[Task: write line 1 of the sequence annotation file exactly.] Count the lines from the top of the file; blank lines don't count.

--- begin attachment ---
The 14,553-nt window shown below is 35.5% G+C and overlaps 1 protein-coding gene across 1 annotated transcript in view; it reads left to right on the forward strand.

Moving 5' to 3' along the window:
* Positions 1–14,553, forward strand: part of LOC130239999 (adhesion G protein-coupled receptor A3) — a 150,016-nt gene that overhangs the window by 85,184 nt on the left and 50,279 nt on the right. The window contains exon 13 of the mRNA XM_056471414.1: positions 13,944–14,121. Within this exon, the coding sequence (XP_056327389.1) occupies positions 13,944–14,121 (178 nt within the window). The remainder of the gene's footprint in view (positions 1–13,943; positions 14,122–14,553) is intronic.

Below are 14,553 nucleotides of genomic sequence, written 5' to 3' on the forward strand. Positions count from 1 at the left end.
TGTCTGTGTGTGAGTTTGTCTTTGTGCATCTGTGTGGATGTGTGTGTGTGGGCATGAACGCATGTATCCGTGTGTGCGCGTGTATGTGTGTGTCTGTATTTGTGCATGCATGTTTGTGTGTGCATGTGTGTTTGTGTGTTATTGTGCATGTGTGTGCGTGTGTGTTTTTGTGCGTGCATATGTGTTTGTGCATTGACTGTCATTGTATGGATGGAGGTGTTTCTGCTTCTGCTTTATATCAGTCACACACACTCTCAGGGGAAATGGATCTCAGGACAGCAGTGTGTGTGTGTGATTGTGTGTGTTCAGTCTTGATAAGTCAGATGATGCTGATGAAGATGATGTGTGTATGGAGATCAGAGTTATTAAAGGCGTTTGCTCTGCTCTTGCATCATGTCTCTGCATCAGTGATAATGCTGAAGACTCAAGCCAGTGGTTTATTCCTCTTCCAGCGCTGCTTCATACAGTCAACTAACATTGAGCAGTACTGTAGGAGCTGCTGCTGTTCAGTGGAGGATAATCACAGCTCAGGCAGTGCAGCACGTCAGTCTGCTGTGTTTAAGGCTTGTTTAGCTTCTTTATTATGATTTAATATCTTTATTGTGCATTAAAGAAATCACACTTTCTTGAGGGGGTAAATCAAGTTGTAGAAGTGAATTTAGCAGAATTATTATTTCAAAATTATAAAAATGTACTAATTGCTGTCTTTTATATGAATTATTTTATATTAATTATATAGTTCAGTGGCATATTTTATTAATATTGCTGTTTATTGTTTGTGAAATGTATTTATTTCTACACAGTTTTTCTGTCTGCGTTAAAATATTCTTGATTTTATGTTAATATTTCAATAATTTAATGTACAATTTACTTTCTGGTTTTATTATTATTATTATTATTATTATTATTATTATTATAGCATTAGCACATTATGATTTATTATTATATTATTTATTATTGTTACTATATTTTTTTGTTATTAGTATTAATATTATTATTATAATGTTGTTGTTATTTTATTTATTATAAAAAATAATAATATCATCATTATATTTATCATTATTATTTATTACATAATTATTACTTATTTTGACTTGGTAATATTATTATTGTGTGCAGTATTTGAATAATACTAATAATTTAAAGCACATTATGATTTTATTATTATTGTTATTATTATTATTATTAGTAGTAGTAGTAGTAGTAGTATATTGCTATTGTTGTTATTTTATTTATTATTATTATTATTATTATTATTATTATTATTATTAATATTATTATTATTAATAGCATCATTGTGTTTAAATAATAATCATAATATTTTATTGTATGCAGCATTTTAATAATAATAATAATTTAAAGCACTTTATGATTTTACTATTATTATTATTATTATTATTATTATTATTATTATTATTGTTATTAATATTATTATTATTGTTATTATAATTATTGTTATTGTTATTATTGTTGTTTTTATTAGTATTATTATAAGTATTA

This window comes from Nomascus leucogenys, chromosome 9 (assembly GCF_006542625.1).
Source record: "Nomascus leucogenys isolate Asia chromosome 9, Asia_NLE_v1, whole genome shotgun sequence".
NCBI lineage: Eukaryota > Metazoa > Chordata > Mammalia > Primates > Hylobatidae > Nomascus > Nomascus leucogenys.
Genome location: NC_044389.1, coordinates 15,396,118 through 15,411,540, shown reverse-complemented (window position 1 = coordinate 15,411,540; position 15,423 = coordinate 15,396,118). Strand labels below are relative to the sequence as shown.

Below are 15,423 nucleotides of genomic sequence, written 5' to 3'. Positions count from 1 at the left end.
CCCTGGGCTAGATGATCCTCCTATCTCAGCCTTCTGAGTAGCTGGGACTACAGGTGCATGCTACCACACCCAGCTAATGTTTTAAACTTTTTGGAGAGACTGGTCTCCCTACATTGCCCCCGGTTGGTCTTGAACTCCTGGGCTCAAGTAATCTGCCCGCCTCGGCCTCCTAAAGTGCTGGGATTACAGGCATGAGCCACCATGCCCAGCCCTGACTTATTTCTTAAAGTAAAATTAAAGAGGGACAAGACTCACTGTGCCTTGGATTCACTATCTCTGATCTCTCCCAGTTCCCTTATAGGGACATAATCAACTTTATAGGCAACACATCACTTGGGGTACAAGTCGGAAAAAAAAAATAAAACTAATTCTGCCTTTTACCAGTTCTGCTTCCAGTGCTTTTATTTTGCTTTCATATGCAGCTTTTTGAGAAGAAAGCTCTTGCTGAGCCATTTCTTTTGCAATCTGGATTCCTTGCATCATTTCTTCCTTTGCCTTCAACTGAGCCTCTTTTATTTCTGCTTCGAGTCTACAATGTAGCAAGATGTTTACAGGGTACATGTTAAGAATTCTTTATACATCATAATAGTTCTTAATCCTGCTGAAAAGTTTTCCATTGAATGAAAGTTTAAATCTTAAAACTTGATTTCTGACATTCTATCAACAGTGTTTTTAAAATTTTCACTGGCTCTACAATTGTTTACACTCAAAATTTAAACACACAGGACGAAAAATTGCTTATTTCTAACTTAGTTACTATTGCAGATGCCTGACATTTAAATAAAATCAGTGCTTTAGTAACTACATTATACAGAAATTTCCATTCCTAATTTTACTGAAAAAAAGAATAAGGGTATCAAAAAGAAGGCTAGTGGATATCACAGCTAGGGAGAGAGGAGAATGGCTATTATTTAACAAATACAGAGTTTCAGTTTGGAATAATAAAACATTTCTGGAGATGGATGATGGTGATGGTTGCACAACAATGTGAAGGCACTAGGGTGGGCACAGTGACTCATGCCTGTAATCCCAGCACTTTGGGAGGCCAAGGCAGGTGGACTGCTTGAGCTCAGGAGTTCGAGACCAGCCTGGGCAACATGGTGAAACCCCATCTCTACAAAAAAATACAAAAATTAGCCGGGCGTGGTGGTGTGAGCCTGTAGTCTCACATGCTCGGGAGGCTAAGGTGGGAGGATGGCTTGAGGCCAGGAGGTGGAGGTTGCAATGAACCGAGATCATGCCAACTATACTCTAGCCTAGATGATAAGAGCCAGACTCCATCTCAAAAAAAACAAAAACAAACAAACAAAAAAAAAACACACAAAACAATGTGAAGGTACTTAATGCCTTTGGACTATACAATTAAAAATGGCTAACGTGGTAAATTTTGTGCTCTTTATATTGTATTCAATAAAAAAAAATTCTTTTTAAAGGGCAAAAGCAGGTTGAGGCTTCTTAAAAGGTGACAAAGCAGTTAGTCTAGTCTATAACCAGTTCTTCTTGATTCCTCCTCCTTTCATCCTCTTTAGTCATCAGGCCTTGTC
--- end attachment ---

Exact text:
The 14,553-nt window shown below is 35.5% G+C and overlaps 1 protein-coding gene across 1 annotated transcript in view; it reads left to right on the forward strand.